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Does botanic and botanical mean the same thing?

Yup. You will see some gardens use “botanic” and some gardens use “botanical,” but they have the exact same meaning –

“involving or relating to plants”

The term is derived from “botany,” which is biology’s branch for plant life.

Is there a difference between a botanical garden and an arboretum?


There is some crossover between the two, and their missions of preserving, cataloguing and studying plant life is largely the same, but there is a difference between a botanical garden and an arboretum.

That difference is in the plants that they grow and study.

A botanical garden has specialized areas (greenhouses, conservatories, gardens) in which they typically grow non-native plants or collections of plants.

An arboretum is focused on native trees and wood plants (though, they may grow other trees and plants), which are generally grown outdoors in their natural environments.

While there are some arboretums that stand alone, many are found within the grounds of botanical gardens.

What is the largest botanical garden in the world?

Kew Gardens, officially named Royal Botanic Gardens, just outside of London, England is considered the world’s biggest botanical garden.

At 320 acres, it’s not the largest in size, but at 30,000 species, it has the most diverse collection of living plants in the world.

What is the largest botanical garden in the U.S.?

Longwood Gardens in Kennett Square, Pennsylvania (just outside of Wilmington, Delaware) is the largest botanical garden in the United States by size.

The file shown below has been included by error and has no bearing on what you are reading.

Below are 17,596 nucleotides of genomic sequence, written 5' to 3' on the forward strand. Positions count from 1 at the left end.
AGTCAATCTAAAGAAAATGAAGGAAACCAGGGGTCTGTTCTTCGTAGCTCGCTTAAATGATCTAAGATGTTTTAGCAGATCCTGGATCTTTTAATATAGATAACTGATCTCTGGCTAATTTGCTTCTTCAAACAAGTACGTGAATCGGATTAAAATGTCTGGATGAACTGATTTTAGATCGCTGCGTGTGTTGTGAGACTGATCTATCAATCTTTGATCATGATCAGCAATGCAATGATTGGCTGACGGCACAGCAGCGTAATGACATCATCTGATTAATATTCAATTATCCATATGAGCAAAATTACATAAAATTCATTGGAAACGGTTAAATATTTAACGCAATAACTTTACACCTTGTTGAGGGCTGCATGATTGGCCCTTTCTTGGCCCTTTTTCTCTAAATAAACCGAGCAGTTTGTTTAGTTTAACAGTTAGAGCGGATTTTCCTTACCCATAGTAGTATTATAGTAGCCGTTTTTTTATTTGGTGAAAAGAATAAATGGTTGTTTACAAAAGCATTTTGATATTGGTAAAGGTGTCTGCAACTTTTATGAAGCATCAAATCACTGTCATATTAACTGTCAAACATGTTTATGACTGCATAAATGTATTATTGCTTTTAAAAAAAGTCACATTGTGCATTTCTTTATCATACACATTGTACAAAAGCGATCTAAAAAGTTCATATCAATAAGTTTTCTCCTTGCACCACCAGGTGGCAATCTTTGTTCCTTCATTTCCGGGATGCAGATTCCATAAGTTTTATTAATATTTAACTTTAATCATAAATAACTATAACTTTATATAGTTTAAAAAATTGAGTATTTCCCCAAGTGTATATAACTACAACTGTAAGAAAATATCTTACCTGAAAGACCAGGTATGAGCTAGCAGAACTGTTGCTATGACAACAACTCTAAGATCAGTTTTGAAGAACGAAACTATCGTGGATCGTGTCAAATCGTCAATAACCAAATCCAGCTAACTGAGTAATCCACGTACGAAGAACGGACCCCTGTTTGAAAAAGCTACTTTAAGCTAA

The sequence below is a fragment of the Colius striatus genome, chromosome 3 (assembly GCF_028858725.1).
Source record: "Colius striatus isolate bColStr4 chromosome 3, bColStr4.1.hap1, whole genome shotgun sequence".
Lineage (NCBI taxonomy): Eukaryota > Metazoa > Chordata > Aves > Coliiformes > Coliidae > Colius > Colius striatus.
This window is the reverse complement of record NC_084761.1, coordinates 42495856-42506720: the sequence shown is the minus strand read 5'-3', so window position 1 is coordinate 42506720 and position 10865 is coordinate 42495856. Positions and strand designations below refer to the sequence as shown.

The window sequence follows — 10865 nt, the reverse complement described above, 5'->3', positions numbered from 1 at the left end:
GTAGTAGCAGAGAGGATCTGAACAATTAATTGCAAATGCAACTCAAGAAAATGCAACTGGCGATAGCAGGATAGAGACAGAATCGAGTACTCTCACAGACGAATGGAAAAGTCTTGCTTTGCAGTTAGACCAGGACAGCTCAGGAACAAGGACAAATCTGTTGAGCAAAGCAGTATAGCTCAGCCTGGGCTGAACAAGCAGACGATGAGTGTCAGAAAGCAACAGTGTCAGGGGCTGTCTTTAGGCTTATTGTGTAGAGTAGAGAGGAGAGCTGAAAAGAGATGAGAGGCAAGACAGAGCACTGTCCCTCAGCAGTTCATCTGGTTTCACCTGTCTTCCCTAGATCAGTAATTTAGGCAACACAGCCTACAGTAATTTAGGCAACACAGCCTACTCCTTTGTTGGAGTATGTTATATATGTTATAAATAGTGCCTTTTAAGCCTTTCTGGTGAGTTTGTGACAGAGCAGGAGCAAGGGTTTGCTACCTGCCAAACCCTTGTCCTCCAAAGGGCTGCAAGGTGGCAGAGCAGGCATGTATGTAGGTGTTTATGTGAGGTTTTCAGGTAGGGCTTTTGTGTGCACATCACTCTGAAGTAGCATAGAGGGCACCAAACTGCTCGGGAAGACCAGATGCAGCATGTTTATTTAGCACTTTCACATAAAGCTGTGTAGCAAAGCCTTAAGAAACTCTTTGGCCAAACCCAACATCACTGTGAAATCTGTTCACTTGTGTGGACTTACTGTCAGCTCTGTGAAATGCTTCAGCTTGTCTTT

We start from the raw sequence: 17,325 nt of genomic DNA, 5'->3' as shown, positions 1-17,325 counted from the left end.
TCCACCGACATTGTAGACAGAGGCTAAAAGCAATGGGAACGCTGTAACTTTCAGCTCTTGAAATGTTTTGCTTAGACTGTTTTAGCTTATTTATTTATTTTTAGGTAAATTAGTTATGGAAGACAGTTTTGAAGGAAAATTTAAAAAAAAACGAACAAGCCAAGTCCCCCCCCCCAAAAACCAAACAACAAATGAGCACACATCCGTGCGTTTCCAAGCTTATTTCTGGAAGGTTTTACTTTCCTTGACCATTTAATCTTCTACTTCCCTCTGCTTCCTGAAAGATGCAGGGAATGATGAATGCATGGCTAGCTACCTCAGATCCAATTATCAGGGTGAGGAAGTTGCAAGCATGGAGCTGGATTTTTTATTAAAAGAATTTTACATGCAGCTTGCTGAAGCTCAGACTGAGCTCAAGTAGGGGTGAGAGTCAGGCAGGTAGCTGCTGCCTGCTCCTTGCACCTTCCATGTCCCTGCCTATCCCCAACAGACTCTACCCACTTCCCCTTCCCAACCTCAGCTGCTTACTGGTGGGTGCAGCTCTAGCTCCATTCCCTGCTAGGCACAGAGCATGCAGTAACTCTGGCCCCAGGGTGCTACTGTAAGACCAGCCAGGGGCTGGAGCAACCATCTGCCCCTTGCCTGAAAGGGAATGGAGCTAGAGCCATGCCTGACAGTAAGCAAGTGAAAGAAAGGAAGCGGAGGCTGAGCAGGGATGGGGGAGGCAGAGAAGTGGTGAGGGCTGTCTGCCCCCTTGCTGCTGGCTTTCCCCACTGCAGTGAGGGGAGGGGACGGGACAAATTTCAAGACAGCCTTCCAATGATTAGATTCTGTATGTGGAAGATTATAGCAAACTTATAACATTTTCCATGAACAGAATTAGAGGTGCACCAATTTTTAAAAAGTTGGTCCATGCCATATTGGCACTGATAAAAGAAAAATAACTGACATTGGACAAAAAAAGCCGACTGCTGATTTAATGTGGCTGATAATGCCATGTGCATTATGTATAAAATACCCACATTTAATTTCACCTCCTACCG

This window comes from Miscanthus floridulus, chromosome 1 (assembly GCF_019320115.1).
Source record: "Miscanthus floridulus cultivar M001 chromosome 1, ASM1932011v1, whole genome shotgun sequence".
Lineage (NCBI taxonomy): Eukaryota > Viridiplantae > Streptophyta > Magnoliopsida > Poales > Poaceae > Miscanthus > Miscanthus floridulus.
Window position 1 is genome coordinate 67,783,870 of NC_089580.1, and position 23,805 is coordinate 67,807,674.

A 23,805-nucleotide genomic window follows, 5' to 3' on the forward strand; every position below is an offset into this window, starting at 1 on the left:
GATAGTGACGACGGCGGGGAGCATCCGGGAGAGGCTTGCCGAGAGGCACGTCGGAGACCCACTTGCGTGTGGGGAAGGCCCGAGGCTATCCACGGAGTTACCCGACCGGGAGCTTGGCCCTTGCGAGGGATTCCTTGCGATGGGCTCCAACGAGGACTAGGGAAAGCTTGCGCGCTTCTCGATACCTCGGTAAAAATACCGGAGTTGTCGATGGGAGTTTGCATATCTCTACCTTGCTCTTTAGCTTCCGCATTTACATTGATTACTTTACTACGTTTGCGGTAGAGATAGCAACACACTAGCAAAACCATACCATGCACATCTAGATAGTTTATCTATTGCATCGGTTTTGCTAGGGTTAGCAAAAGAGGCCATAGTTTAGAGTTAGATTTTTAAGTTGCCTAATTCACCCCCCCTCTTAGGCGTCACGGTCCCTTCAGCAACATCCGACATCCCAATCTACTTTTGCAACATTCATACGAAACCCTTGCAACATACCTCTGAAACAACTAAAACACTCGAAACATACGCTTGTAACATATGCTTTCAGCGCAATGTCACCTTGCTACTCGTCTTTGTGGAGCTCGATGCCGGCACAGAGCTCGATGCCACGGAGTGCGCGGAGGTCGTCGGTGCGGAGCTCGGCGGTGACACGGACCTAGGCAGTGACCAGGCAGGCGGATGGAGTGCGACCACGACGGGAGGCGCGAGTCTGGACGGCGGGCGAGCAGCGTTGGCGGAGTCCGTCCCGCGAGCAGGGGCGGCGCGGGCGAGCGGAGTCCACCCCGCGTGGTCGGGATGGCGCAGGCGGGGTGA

It sits on nearly 1,100 acres, though not all of that is devoted to the gardens themselves.

But if we’re talking species, the largest U.S. botanical garden is New York Botanical Garden.

At 250 acres, it’s only a fourth the size of Longwood Gardens, but houses 12,000 different species of plants.

Could I just grow a bunch of plants and call it a botanical garden?

You could, but you wouldn’t be meeting the official definition or criteria for a botanical garden.

A botanic garden, as defined by the International Association of Botanic Gardens, must be open to the public and its plants must be labeled.

But that is the most general definition.

Botanic Gardens Conservation International, an organization which counts most of the world’s most important botanic gardens amongst its membership, have expanded the definition to include additional criteria.

Some of these criteria are:

  • Being largely permanent
  • Keeping proper documentation of all plant species
  • Maintaining proper labeling of plant species
  • Having a scientific basis for collections
  • Doing on-site study/research

Basically, if you don’t have a scientific explanation for why you have certain plants and why you have them in certain groupings and you aren’t actively studying them, you don’t really have a botanical garden.

After all, the study of plants – botany – is right there in the name.